BY COURTNEY ORRIN
Wheely want some bread tags
Earlier this year, one of our team members, Jake Hansen began promoting ‘Bread Tags for Wheelchairs’. Jake and his Mum, Danni came across an advertisement for the charity and believed it would be something that they could help support. Jake shared this idea to his classroom teacher and they began brainstorming ideas as to how their team could embed this within the classroom. By the end of the term, students wanted to take this into the broader community and share the initiative across Port Noarlunga and Christies Beach.
Each student designed a poster that could be displayed across the community which would share information promoting the cause and then in week 10 of term two, Team Orrin walked almost 4kms distributing their posters.
“It is going to help our community because hopefully people will understand that bread tags can be recycled and not just thrown in the bin” –Jake
This experience was a highlight for our team as it gave us a rich learning opportunity to venture out into our community and share our commitments to recycling with the hope to create a more sustainable community.
Our excursion saw us celebrating our knowledge and building on core learning experiences. Our posters are now proudly displayed in over 30 businesses across our community and we are continuing to support this initiative within our classroom. We have a large jar that is being continuously filled with bread tags and a box, which is 66cms tall in the administration office, which is now over half full.
“I really liked how we were able to go into each shop and ask if we could put our signs up because I think it is really cool going into big, fancy shops and being able to talk to new people. I also felt really proud because I was brave enough to talk to shop owners and because by doing this, we are helping people in need.” –Cobie
This term, we were lucky enough to swap our classroom for a learning space of another kind; our team went for a Zoo Snooze at Adelaide Zoo and engaged in an array of tactile learning experiences. Our camp was a rich learning experience as it allowed us to connect with classroom learning to real life scenarios and context.
We continued to develop our skills in reading the time by following a two-day itinerary and searching for viewing sessions that were suitable for our class. We began to explore and interpret simple maps and investigated key features on the zoo map too but this did become a little tricky when a part of the zoo was closed and we needed to navigate a different route.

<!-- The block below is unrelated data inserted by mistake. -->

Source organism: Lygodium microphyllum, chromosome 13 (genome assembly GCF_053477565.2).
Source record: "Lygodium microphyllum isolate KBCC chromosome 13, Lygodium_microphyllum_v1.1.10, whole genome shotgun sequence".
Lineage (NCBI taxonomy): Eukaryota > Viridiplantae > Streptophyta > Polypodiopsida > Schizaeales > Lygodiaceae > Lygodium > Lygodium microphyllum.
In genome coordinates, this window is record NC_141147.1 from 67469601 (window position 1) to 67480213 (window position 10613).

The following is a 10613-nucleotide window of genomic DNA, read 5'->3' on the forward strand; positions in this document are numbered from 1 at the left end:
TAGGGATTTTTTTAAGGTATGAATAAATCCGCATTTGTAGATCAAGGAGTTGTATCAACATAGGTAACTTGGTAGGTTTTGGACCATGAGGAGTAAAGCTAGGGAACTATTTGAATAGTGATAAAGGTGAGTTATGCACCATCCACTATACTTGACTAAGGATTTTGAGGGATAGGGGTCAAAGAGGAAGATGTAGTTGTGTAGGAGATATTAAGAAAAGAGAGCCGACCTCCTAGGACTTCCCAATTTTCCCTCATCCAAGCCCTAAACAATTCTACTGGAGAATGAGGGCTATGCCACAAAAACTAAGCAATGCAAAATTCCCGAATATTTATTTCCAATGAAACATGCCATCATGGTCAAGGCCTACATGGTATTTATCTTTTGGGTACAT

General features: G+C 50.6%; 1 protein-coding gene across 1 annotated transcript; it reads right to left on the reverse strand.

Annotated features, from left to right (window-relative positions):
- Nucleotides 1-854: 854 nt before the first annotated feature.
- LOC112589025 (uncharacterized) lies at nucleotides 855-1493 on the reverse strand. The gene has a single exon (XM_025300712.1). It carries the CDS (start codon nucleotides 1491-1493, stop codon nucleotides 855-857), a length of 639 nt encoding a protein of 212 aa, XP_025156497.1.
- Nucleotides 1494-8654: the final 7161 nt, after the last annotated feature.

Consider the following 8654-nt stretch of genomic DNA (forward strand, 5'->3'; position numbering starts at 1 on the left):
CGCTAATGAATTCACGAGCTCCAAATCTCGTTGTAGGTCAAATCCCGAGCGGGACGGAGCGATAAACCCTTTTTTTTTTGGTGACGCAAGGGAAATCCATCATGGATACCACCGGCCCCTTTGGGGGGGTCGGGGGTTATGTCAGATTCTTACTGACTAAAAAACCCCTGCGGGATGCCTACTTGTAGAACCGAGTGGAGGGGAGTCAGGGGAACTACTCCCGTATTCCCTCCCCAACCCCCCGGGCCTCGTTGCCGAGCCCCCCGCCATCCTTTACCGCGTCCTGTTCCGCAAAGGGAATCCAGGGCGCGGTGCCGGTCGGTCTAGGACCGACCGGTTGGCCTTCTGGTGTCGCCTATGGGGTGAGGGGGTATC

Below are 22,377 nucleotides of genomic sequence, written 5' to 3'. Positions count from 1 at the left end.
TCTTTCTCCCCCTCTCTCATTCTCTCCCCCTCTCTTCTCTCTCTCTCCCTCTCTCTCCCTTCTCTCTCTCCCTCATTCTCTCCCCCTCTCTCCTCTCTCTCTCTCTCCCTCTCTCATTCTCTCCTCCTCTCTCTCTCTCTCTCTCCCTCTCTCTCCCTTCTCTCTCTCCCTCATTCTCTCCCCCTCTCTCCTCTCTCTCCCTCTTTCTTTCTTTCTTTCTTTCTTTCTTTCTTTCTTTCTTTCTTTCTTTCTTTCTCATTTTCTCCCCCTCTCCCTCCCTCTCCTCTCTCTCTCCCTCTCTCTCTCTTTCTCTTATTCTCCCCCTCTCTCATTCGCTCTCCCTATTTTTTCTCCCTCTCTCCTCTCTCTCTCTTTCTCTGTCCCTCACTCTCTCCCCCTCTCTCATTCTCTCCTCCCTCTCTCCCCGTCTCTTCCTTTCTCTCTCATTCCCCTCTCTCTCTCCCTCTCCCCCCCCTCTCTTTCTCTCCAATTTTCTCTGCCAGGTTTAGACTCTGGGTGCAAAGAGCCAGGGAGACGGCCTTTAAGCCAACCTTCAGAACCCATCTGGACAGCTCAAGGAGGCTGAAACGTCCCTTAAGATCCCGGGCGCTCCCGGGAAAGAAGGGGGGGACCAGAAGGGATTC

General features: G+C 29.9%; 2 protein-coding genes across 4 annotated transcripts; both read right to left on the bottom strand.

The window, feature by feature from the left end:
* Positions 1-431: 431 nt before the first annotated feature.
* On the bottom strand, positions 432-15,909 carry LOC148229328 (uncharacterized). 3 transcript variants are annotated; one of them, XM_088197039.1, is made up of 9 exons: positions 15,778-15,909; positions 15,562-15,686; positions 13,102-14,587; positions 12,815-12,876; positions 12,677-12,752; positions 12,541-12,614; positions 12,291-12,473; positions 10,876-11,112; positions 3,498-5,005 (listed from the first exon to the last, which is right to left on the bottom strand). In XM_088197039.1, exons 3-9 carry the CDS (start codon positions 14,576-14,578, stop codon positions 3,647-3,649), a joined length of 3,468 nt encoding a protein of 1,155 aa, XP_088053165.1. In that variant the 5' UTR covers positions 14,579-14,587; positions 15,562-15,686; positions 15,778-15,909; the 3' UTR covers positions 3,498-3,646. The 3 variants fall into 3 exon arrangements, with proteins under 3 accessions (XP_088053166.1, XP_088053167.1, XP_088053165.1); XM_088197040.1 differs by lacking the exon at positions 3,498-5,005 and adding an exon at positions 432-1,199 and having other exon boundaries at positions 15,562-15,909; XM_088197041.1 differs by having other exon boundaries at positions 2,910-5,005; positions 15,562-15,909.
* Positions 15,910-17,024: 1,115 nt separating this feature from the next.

The camp has provided us tools to support our writing skills in narrative, recounts and informative texts.
It was really exciting to get to school. “There is the big bus!” I said. “Get on” said the bus driver and off we went. –Lolita
We saw the scaly, tired and hungry alligators. Next, we saw the furry and cute meerkats. Then, we saw the slimy seahorse. – Marty
Finally we went on our night walk, it felt magical. I heard the lion roaring when we were standing near the baby monkeys. – Pippa
But mostly, our team endeavored to connect their classroom learning with a hands-on session at the zoo. Our team observed and explored how living things grow, change and have similar offspring to themselves and saw us grouping living and non-living things by observable features. The team immersed themselves within the experience and were in awe as they were able to touch, smell and compare skins, furs and scales.
Our late night walk around the zoo had students asking rich questions, sharing deep thinking and of course creating memories that will guide and support our team to be creative and strong learners.
Something that we are becoming more aware of as a society is the importance of student learning and the connection to real life experiences. Through this we, as a team, have begun to understand and value the connections we can share within our community. Through a shared relationship with community we have learnt that we are creating a supportive, healthy network that allows us greater opportunities to learn and share our knowledge successfully.
Through this, I have seen team members build on their confidence, resilience or ability to have higher order thinking. In a multitude of ways, students have been brave, confronted their challenges or grown with a growth mindset and I believe that so much of this has come from developing a classroom community, which continues to learn and explore within our broader community.